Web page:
Paper Tower, part deux, and other thoughts on week one







So I did finish my paper tower after 6 failed attempts.  Each iteration gave me new ideas on what to discard and what to tweak to get it to stand.  I did use Bristol board, a thick and stiff paper.   I learned quite a bit about Intelligent Fast Failure during the process, much of it intuitive and hard to put into words.  And I have a new respect for the value of failing and trying again.

I did a CENTER list, and I wonder if it will change in different circumstances and different groups.   I have a Myers-Briggs score of INFP – introvert, intuitive, feeling, and perceiving. I know INFPs dislike self-assessment (I know I feel this way), so I may write what I want other people to know about me, rather than be absolutely truthful

 My CENTER answers:
1. Character.  I am…a compassionate, accepting person, Introvert, Intuitive, feeling, perceptive, a healer
2. Entrepreneurship.   I take smart risks and run smart experiments toward my dream of…building a healthy, sustainable community.  Expressing my artist self. 
3. Ownership.  I choose…to take on projects that I think ‘someone’ should do.  To live in the world today as I would like it to be tomorrow. 
4. Tenacity.  I will hold on in my pursuit of…personal growth and impeccability.  Using excellent communication skills.  Doing things afraid. 
5. Excellence.  I will commit & focus hard work in gaining skill in …communication, leadership and mentorship, giving and receiving feedback, art, ritual 
6. Relationships.  My family is…those related to me by marriage, blood, friendship, shared vision and philosophy, companion animals, and all things on earth and in the universe
My home is in St Louis and on the earth 
I also found out that I am mildly adaptive, which sounds about right.  I know I am better at building on other people’s ideas and I am good at bringing things from the thought into the reality.  
I created my life ring, too, and I think I may have missed the point of the whole exercise.  Some of the items in my sub lists and things I do regularly, some are things I would like to do.  Again, was I writing for an audience instead of myself?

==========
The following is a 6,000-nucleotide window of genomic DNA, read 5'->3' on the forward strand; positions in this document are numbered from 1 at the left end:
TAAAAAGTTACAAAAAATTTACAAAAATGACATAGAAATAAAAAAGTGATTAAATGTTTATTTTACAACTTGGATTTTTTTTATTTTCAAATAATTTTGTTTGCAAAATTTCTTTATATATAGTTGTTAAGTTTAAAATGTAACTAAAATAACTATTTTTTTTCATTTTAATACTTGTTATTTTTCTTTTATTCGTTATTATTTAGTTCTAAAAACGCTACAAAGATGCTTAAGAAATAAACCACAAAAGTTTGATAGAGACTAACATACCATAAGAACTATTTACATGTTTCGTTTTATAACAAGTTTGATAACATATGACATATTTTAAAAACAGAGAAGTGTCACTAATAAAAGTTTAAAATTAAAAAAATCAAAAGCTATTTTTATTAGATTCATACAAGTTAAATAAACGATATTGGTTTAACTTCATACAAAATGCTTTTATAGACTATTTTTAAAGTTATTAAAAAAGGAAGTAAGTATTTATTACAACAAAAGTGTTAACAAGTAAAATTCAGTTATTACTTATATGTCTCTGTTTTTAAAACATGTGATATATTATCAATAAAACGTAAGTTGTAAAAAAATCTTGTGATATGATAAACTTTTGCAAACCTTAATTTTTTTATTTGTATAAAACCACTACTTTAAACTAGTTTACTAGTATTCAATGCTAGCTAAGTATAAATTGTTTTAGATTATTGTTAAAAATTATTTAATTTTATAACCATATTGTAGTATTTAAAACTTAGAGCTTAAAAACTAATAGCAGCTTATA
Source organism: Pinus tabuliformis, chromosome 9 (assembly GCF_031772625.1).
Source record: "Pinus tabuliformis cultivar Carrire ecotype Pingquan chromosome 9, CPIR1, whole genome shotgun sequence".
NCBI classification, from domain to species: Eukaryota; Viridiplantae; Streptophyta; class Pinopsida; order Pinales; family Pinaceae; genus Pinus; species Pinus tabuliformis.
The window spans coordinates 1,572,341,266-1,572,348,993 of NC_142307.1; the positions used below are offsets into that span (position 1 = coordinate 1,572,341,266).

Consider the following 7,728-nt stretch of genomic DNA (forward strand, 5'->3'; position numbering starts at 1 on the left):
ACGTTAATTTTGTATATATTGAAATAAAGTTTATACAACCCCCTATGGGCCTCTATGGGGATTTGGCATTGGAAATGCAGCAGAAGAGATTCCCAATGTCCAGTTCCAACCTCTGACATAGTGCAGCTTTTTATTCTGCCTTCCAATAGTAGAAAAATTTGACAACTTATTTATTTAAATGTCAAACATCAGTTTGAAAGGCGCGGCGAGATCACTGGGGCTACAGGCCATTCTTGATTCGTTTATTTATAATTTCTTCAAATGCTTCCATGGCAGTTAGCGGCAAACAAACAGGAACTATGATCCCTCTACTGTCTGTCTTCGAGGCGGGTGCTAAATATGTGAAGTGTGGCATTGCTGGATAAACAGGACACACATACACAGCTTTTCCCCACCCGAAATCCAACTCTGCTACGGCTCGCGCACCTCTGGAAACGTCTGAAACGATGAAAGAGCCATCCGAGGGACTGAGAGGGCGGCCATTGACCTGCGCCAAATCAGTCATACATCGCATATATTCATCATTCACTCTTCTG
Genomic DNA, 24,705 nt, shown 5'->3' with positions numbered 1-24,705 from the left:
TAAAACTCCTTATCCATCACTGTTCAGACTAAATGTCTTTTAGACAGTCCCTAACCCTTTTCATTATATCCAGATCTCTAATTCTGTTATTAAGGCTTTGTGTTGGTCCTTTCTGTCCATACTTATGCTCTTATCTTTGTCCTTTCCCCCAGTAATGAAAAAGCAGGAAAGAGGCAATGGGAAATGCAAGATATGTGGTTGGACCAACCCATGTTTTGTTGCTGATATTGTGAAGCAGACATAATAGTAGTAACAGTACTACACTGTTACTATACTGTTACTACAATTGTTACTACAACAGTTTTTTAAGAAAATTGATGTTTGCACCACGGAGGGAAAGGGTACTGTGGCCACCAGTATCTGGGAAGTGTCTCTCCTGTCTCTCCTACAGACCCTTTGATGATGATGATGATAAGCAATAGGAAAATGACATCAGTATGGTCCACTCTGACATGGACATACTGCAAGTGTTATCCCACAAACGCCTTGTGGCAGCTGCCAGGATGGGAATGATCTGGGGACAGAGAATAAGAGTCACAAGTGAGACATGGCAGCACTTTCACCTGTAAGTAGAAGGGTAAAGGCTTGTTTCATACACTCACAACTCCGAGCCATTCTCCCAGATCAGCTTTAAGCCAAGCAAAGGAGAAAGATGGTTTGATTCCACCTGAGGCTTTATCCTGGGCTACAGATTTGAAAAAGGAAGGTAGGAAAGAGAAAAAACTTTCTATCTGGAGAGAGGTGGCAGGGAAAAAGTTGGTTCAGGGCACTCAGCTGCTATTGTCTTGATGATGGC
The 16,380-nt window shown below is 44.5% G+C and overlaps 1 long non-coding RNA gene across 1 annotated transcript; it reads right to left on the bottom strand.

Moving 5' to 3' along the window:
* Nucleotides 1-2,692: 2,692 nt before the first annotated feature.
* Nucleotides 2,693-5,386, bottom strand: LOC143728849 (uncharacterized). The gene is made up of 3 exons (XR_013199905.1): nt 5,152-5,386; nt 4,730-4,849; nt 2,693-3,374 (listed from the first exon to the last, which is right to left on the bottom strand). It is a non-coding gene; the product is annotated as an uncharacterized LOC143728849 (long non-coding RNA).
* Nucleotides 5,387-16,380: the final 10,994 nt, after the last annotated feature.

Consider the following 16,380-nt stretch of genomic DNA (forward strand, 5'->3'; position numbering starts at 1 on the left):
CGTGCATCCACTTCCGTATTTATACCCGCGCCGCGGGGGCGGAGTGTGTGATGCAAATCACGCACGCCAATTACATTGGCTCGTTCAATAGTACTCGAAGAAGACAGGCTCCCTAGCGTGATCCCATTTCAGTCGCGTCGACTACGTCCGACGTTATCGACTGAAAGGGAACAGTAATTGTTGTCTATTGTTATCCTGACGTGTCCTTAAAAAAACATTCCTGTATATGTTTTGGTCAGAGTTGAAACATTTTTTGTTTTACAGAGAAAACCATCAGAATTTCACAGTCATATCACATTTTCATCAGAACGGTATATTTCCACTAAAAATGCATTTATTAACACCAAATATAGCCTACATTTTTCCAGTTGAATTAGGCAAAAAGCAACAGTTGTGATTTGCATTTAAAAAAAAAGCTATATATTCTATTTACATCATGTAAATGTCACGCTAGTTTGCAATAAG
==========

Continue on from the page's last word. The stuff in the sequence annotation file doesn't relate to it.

I think the most important thing I learned this week was the power of failure.  I found the process of failing, changing, failing, scrapping a train of thought, trying again, etc. very informative.  
Fellow Quadbloggers, what are you thinking about this week’s course work?  What’s working for you, what leaves you wondering?  Arden



Paper Towers

#CIC posted most of lesson 1 today, so I got started reading and watching and getting hands-on.  One of the activities was to take a sheet of paper and make the tallest structure I could.  I began by making a tube, tearing strips down it, and pulling the torn parts up from the middle.  It stood up, but it wasn’t very tall.  Next I tried tearing the paper into one long strip and twisting it like yarn.  Very tall, but wouldn’t stand up, even when doubled.  My next idea is to make a house of cards sort of thing.  It involves a lot of tearing, which is painful to my arthritic thumbs (would using scissors be cheating, I wonder?).  Other ideas: using thicker paper–I have a nice assortment of art papers that might be more useful than copy paper.  Cheating–using wire, tape, glue, stiffener.  Or lying my paper tower on it’s side and photographing it that way.  I think I will try different paper and the house of cards idea, with scissors.  I wonder how small I can make my cards and still have them stand independently?  

I have noticed in my own creative process, that things go through what I have dubbed the “ugly phase.”  It is especially noticeable when I do figure drawings.  I get the drawing all blocked out and measured, and in proportion, and then the ugly phase begins.  My drawing looks really horrible for the next hour or so.  Things are wrong and have to be fixed, the shadows or the face or whatever require reworking, I see bits and details the I want to work in.  I thought today, that probably many of the creative projects I work on go through an ugly phase before working themselves out in the end.  And I wonder how many things I have given up when they enter the ugly phase, not knowing that it is a part of the process.

About me

Hello, fellow quadbloggers.  This is my first blog.  I am happier making images than writing, and I will write faithfully for this class.

I am a retired psychiatric nurse and current art student.  I am a life-long learner (the art degree will give me my 6th set of letters behind my name).  I live in St Louis, Missouri with my husband, my daughter, her husband and 2 children.  My son and his family live close by.  I also share my home with 2 dogs, 24 chickens, and 6 cats (no, I am not a crazy cat lady–most of the cats belong to my daughter and I’m a sucker for stray kittens).  I am a founding member and corporate secretary for The Grove, Inc. ( which is devoted to the conscious transformation of ourselves and our community, supporting a vision of a healthy and sustainable world.  We are hoping to begin offering on-line options next year.  And that is why I am taking this class: I want to learn about creativity, innovation, and change in the education of adults.  And I want to experience how it’s done.  I hope to be able to devote lots of time and effort to this class, and I am feeling a bit overwhelmed with the beginning of the semester.  I know this feeling will pass, and it is very immediate to me right now.  I hope to get you all as we participate in this class and this quadblog.  Arden